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Discussion Starter #1 (Edited)
Dealer with this item called me over for my opinion on orginality. Told him exactly what it was, that his price was fair at his standard "last ditch" bayonet in wood scabbard price, then bought it. He was afraid it was a recent Chinese copy because of condition and because it didn't "look" right. For those who haven't seen one, it's a Type 30 "Naval Special" bayonet. Easiest way to ID is false edge along top 2 inches of blade. Normally found in a rubberized canvas scabbard/frog combo or in a crude metal scabbard. This scabbard (probably Toyoda Loom) does not fit well as it wears the blue on blade when inserted/removed (throat too narrow). BUT, the scabbard has an ID paper of some kind with remnants of Kanji, which is unusual in itself. Bayonet is my third of this type and the most I have spent for one at $175, but at about 98% condition with excellent painted Naval rack numbers on the spine I couldn't pass. Can't decide if I will keep or sell the scabbard. Love bayonets!
 

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Many dealers misattribute these Naval Special bayonets as trainers, due to the fact that most are unmarked and unserial numbered. I got one in a Manions auction several years ago for $35, but only because it was described as a training bayonet.

C/
 

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Here are two naval special bayonets with the distinctive false edge tip and tapered crossguard. One is the usual type encountered (when found at all that is), and the other has the rocking star logo. The rocking star is a bit more cruder build on the metal and the edge is somewhat a bit blunt compared to the other, and was wondering if the rocking star was a trainer variation of the navy special bayonet.
 

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I am no bayonet stud, but I wouldn't go separating the bayonet and scabbard just yet. While most of these are indeed found in the rubberized scabbard I have seen several, including mine, In the same wood scabbard as this. I like the kanji, the kanji on mine so far has been attributed to a float plane training base.
 

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Mike just curious how was white painted kanji on backstrap between grips traced to float plane base? Most are just numbers for rack, owner, rifle etc.
 

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I snapped a pic of it. I got it at the banzai shoot, 2 years ago. A japanese national working in the US is always up for looking at characters needing translation. At first glance he was a bit confused and gave a guess that it was the name of an airfield, or squadron and a rack number. My original notes say that he said it was (and pardone my butchery) "nikawa kuu" number 61. he took a pic and said it would look into it. This past year we were at the shoot and he came right out when i first greeted him and said he found out more about it. the new translation is, what he thinks anyway, is that it is more like "2 kouwa kuu 61" unsure of the specific purpose of the numbers, the "kouwa kuu" means kouwa squdron or airfield. He said kouwa was a seaplane base (cant remember if it was training or operational) in japan and the site while no longer military is in civilian use. They use the ramps to get jetskis in the water. That is the info I have, however I am always willing to hear another opinion or translation.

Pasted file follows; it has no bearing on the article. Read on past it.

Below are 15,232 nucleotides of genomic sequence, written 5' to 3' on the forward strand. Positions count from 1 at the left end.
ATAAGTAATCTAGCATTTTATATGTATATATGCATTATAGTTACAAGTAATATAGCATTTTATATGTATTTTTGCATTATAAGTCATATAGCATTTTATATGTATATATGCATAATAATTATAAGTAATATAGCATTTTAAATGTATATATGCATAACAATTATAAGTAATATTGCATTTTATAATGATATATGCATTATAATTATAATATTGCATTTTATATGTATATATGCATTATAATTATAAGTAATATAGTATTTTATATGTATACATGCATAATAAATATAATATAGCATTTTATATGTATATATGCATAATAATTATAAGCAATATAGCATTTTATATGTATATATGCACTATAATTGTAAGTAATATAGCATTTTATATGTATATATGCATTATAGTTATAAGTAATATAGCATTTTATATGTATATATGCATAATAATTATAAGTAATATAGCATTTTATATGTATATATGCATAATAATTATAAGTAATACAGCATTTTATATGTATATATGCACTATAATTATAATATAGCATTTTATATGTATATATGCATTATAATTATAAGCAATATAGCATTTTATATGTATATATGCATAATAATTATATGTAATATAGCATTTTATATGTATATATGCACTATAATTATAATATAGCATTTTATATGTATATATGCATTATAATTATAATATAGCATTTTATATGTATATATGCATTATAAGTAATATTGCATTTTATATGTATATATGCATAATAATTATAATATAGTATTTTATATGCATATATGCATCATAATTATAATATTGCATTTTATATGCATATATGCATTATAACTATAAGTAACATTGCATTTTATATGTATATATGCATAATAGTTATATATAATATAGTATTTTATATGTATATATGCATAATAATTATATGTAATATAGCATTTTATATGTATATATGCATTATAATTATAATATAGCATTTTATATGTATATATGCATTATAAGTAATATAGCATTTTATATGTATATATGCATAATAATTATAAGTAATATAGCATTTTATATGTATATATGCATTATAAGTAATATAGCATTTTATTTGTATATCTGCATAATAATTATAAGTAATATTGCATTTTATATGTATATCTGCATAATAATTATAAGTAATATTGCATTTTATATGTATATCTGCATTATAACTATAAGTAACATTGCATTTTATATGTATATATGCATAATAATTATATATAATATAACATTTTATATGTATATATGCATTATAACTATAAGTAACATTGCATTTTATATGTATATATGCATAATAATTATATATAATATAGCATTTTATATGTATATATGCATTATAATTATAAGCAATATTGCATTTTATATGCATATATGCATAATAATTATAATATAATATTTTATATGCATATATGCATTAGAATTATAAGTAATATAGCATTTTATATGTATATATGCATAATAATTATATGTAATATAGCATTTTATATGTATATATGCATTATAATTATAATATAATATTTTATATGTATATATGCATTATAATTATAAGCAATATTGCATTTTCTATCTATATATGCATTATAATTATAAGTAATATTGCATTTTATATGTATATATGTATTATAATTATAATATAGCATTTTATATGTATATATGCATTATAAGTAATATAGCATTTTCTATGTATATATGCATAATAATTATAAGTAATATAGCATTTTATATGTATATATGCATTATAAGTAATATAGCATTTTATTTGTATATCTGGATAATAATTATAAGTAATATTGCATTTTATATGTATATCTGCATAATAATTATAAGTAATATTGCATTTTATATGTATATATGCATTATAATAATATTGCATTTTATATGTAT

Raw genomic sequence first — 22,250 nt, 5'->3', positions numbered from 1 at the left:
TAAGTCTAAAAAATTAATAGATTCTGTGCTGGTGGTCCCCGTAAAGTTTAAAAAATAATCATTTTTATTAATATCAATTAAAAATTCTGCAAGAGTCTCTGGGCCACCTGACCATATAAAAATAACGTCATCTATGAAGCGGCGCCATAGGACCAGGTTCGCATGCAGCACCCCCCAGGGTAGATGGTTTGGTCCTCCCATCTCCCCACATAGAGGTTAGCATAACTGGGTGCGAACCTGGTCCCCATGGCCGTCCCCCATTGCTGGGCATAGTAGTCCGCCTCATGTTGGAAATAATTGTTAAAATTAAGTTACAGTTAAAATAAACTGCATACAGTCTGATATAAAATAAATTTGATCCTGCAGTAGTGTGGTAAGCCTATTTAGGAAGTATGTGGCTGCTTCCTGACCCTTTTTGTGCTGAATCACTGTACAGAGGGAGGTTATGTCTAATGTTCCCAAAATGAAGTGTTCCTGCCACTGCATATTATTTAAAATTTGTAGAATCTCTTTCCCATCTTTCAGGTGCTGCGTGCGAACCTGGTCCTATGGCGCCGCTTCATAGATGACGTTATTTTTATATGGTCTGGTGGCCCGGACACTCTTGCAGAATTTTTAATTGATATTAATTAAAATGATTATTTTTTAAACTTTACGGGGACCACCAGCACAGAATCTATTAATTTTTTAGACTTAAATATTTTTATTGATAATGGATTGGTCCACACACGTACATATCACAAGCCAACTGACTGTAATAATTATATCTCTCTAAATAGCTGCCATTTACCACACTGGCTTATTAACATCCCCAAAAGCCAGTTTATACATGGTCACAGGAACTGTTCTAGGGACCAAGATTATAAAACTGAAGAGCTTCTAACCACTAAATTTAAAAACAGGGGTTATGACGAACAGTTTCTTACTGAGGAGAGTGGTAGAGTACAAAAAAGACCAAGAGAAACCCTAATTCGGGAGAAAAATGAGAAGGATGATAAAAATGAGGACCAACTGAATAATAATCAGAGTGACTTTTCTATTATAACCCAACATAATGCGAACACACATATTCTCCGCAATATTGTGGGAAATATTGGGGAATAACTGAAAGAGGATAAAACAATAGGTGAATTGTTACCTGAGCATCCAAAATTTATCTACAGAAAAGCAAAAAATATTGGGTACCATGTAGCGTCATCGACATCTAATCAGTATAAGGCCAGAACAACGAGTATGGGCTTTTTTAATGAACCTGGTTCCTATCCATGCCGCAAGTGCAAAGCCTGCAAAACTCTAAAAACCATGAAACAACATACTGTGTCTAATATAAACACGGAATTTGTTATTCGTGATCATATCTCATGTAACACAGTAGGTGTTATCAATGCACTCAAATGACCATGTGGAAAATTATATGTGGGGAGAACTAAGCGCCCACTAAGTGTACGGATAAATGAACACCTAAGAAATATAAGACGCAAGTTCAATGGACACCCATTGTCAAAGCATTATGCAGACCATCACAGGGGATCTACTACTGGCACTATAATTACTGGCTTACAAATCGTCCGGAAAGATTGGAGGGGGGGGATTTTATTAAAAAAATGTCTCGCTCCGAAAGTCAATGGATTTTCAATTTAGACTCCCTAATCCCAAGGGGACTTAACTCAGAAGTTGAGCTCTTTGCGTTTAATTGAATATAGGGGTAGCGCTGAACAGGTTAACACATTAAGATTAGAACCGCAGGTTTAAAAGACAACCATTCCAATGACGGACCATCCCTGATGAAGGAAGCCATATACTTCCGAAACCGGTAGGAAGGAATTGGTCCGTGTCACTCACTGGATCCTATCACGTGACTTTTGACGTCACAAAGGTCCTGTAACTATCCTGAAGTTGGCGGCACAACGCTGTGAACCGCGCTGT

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Mike, those white letterings read "Niko / Ku / 61". I'm not absolutely certain about this, but I think "Niko" may be referring to a location in the Kure city of Hiroshima. "Ku" is probably for the Naval Airforce and 61 has to do with a unit number or some other identification. I do not know how your friend came up with the seaplane base story though.
 

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Just a observation ,Edokko, I can see where someone struggling to put a translation concept across could reach "sea-Planes" from "naval-airforce" as in a location in Kure where planes that go on water were kept..Just a humble suggestion that a slight language barrier might be to blame,I mean finding the english word to express the idea he was reading in japanese...Just my .02 at this ungodly hour.
 

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Discussion Starter #9
Mine is pretty easy... 99 -151. Someone told me on Naval helmet numbers (painted in white inside crown) that the first two digits are ship type /class and the next are the rack number. Anybody have any more information on what 99 might be?
 

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Thank you for your input edokko. I understand there is a bit of difference in translation between modern japanese and older japanese characters. There was a bit of confusion on the top character, wether it was one character, or one and the top of the second. He just said the name he thought it may be, corresponded with a floatplane base
 

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Kure City Naval History & Science Museum

Edokko is correct.
二河 = Twin Rivers
There is a Twin Rivers Park in Kure City (呉市, くれし) of Hiroshima: http://park6.wakwak.com/~nipponkaigi-hiro/c-nikou.html
There was a Navy shooting range there during WW2. Your bayonet was probably from 1 of the Imperial Japanese Navy Air Service units stationed there.
Kure was the home base of Yamato, the largest battleship ever built. It is still a major port for the Japan Maritime Self-Defense Force.
Naval History & Science Museum (Yamato Museum) in Kure City is interesting. The major attraction is a 90’ long, 1/10 model of Yamato.
http://yamato.kure-city.jp/english/e-index.html
The shell on the right is from Yamato. The left one is from Battleship Nagato. Both ships were built in Kure.
 
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